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Shares of Dunkin' Brands (Nasdaq: DNKN ) hit a 52-week high this week. Let's take a look at how the company got there to find out whether clear skies remain on the horizon.
How it got here
If there's one thing Dunkin's been good at this summer, it's withstanding the bears. The stock has been setting new highs through 2012, while high-flying peer Starbucks (Nasdaq: SBUX ) turned lower after setting its own yearly high in April. Other coffee-and-pastry purveyors are likewise down from springtime highs, leaving Dunkin' as the only stock still making gains:
Recent Dunkin' news has been largely positive, including westward and southward American expansion efforts into Colorado and Alabama, as well as a major international push into India. The company plans to open as many as 450 international locations this year and 500 new stores in India by 2027. Granted, that target is far in the future, but investors seem to appreciate the ambition. Investors have even forgiven major insider selling, gobbling up a big block of post-lockup shares offered in March.
It's also worth noting that Dunkin' outdid glazed competitor Krispy Kreme (NYSE: KKD ) with strong growth through 2011, and its Baskin-Robbins ice cream chain is actually outperforming its flagship donut purveyor in some regards. The company reported lower revenue, but higher earnings, in its most recent quarter. The first quarter is typically the weakest for Dunkin', so there's not much to worry about here. Dunkin's also expanded its partnership with Green Mountain Coffee Roasters (Nasdaq: GMCR ) , offering a wider variety of K-Cup flavors in its stores beginning this month.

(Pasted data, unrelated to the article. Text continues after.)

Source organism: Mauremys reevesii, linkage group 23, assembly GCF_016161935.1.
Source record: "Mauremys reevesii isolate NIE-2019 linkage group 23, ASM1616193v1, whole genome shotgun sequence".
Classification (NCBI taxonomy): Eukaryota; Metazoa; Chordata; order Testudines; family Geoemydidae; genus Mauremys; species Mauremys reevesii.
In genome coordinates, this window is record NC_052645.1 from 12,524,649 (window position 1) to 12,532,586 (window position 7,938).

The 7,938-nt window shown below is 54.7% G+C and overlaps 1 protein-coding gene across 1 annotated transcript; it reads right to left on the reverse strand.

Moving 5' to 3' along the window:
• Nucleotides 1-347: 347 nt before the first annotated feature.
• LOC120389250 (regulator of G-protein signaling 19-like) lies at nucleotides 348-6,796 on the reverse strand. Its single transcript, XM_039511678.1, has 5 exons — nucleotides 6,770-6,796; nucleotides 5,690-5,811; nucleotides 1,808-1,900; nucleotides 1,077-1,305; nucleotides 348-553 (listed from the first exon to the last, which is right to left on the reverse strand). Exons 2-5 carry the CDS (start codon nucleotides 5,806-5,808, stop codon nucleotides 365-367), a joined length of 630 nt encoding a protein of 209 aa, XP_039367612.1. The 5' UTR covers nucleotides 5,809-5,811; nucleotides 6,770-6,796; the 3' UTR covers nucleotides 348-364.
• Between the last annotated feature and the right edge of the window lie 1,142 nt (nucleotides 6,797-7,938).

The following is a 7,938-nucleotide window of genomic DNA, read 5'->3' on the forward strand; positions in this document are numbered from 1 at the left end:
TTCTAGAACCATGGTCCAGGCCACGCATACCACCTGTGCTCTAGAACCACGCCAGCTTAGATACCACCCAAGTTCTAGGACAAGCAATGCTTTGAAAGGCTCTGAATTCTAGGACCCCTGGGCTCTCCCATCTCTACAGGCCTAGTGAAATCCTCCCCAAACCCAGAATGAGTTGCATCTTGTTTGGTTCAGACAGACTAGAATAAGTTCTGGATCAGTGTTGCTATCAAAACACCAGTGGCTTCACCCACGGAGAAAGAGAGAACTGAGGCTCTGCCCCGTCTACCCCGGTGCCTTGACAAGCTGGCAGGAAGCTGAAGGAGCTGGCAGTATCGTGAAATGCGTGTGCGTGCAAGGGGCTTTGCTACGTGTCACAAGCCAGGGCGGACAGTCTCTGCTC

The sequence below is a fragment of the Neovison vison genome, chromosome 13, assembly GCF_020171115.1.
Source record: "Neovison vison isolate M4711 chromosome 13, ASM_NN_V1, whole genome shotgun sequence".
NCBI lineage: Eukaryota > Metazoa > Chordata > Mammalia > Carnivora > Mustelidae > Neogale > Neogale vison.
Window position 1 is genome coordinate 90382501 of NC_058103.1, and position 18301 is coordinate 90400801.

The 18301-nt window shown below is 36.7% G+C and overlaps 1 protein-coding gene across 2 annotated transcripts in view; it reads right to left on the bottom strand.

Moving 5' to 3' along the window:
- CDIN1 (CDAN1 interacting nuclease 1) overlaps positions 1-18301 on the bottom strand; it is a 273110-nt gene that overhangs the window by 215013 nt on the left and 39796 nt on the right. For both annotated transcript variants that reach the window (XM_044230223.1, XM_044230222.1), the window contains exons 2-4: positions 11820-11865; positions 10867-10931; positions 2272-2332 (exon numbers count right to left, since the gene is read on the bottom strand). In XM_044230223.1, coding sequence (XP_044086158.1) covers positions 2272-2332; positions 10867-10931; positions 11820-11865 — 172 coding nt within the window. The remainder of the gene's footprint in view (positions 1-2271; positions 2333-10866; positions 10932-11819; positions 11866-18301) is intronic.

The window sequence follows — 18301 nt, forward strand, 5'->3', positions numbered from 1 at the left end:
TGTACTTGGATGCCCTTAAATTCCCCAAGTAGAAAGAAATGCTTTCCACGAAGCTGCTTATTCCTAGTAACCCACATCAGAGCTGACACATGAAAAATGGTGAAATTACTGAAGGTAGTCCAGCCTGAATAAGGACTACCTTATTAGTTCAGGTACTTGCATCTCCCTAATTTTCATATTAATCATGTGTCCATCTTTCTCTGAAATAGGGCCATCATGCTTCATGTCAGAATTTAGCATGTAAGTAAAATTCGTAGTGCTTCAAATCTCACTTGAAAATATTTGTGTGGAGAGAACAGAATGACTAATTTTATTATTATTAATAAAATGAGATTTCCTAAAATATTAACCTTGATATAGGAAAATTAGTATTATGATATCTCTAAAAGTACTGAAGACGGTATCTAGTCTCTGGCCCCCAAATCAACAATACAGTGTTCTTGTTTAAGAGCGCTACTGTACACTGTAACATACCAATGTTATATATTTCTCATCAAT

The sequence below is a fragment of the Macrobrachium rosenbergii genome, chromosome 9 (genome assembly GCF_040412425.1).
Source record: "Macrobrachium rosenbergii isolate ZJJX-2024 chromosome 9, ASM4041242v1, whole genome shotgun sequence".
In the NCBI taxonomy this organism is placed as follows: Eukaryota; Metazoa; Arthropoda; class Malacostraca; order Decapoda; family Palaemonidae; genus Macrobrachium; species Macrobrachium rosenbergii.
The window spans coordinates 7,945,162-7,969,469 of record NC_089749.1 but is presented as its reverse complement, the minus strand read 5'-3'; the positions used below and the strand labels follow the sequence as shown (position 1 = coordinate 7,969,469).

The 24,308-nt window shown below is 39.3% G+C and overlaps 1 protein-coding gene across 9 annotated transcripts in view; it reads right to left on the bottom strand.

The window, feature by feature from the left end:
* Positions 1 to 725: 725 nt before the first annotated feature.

What you need to know
Sure, Dunkin's been growing, but are its gains sustainable? At the moment, it sports both a higher valuation and a lower growth rate than most peers, save McDonald's (NYSE: MCD ) , which isn't quite comparable due to its huge head start and major scale advantage:
Price to Free Cash Flow
Projected 5-Year Growth Rate (Annualized)
Source: Yahoo! Finance and Morningstar.
It's hard to call Dunkin' cheap by any measure, and it's also worth noting that this onetime leveraged buyout is saddled with more debt than its peers. Investors were lukewarm to this high valuation and wary of the company's growth prospects after the company's IPO, the proceeds of which went mostly toward debt service rather than as a means of jolting expansion efforts. What changed this year? Beyond news of planned expansions, not a whole lot -- but growth is everything, and the company's forward P/E is projected at just 22.8.
Where does Dunkin' Brands go from here? That will depend on the success of its expansion, but investors may also want to keep an eye out for economic shocks. Foreign growth (to say nothing of American growth) could turn negative if the countries Dunkin' expands to stall out. India's growth appears to be flagging, and European problems are well-known. There may not be any safe havens for high-priced restaurateurs in another downturn.
The Motley Fool's CAPS community definitely does not run on Dunkin', awarding the company a lowly one-star rating, with an unusually high 46% of CAPS players expecting the stock to underperform the market. I'm one of those players, but my bearish call hasn't proven true just yet. I'm not closing it out given the risks this company faces, so time will tell whether Dunkin' can keep making new highs and ruining my score, or if I and other bears come out ahead.
Interested in tracking this stock as it continues on its path? Add Dunkin' Brands to your Watchlist now for all the news we Fools can find, delivered to your inbox as it happens. Dunkin' might want to rule the world, but it'll have to get in line -- three American companies have already staked their future on international growth, and they won't give up their position without a fight. Find out more about these three American companies dominating the world in The Motley Fool's free report, available to our readers, at no cost, for a limited time.